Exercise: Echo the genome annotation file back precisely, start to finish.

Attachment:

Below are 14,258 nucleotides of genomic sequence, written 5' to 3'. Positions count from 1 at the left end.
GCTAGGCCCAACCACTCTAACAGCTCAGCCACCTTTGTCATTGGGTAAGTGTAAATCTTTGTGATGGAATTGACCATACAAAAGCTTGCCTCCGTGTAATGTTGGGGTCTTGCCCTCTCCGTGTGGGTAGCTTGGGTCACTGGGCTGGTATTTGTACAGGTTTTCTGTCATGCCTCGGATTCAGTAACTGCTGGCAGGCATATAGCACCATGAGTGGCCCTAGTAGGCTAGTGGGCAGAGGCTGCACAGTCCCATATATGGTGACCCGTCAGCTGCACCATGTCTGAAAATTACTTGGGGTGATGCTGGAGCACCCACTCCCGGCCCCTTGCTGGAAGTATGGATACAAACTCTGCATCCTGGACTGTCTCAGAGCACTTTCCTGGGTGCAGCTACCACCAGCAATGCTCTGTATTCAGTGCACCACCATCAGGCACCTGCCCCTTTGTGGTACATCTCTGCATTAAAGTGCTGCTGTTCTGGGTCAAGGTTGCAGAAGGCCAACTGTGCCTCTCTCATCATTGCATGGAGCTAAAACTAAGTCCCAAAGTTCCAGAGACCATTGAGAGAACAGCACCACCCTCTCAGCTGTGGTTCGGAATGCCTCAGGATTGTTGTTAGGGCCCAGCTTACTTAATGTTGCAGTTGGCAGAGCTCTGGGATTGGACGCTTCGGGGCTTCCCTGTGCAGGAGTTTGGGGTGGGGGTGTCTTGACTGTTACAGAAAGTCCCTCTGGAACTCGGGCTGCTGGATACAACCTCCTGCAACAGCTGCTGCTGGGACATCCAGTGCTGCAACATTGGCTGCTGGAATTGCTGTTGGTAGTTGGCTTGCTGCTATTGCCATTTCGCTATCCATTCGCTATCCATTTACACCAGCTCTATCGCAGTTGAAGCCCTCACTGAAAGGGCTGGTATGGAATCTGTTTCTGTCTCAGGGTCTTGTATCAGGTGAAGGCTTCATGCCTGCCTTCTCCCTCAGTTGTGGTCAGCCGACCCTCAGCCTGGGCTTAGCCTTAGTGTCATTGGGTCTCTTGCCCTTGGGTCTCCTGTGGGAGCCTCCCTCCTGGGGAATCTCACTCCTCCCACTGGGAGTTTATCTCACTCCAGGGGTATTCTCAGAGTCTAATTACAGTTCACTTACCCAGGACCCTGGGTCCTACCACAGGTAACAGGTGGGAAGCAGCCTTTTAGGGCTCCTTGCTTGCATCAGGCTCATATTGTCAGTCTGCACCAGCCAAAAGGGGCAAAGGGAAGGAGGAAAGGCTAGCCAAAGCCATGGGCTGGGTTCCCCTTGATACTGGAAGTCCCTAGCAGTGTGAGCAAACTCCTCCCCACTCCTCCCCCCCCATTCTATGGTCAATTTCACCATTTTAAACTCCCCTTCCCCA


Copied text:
Below are 14,258 nucleotides of genomic sequence, written 5' to 3'. Positions count from 1 at the left end.
GCTAGGCCCAACCACTCTAACAGCTCAGCCACCTTTGTCATTGGGTAAGTGTAAATCTTTGTGATGGAATTGACCATACAAAAGCTTGCCTCCGTGTAATGTTGGGGTCTTGCCCTCTCCGTGTGGGTAGCTTGGGTCACTGGGCTGGTATTTGTACAGGTTTTCTGTCATGCCTCGGATTCAGTAACTGCTGGCAGGCATATAGCACCATGAGTGGCCCTAGTAGGCTAGTGGGCAGAGGCTGCACAGTCCCATATATGGTGACCCGTCAGCTGCACCATGTCTGAAAATTACTTGGGGTGATGCTGGAGCACCCACTCCCGGCCCCTTGCTGGAAGTATGGATACAAACTCTGCATCCTGGACTGTCTCAGAGCACTTTCCTGGGTGCAGCTACCACCAGCAATGCTCTGTATTCAGTGCACCACCATCAGGCACCTGCCCCTTTGTGGTACATCTCTGCATTAAAGTGCTGCTGTTCTGGGTCAAGGTTGCAGAAGGCCAACTGTGCCTCTCTCATCATTGCATGGAGCTAAAACTAAGTCCCAAAGTTCCAGAGACCATTGAGAGAACAGCACCACCCTCTCAGCTGTGGTTCGGAATGCCTCAGGATTGTTGTTAGGGCCCAGCTTACTTAATGTTGCAGTTGGCAGAGCTCTGGGATTGGACGCTTCGGGGCTTCCCTGTGCAGGAGTTTGGGGTGGGGGTGTCTTGACTGTTACAGAAAGTCCCTCTGGAACTCGGGCTGCTGGATACAACCTCCTGCAACAGCTGCTGCTGGGACATCCAGTGCTGCAACATTGGCTGCTGGAATTGCTGTTGGTAGTTGGCTTGCTGCTATTGCCATTTCGCTATCCATTCGCTATCCATTTACACCAGCTCTATCGCAGTTGAAGCCCTCACTGAAAGGGCTGGTATGGAATCTGTTTCTGTCTCAGGGTCTTGTATCAGGTGAAGGCTTCATGCCTGCCTTCTCCCTCAGTTGTGGTCAGCCGACCCTCAGCCTGGGCTTAGCCTTAGTGTCATTGGGTCTCTTGCCCTTGGGTCTCCTGTGGGAGCCTCCCTCCTGGGGAATCTCACTCCTCCCACTGGGAGTTTATCTCACTCCAGGGGTATTCTCAGAGTCTAATTACAGTTCACTTACCCAGGACCCTGGGTCCTACCACAGGTAACAGGTGGGAAGCAGCCTTTTAGGGCTCCTTGCTTGCATCAGGCTCATATTGTCAGTCTGCACCAGCCAAAAGGGGCAAAGGGAAGGAGGAAAGGCTAGCCAAAGCCATGGGCTGGGTTCCCCTTGATACTGGAAGTCCCTAGCAGTGTGAGCAAACTCCTCCCCACTCCTCCCCCCCCATTCTATGGTCAATTTCACCATTTTAAACTCCCCTTCCCCA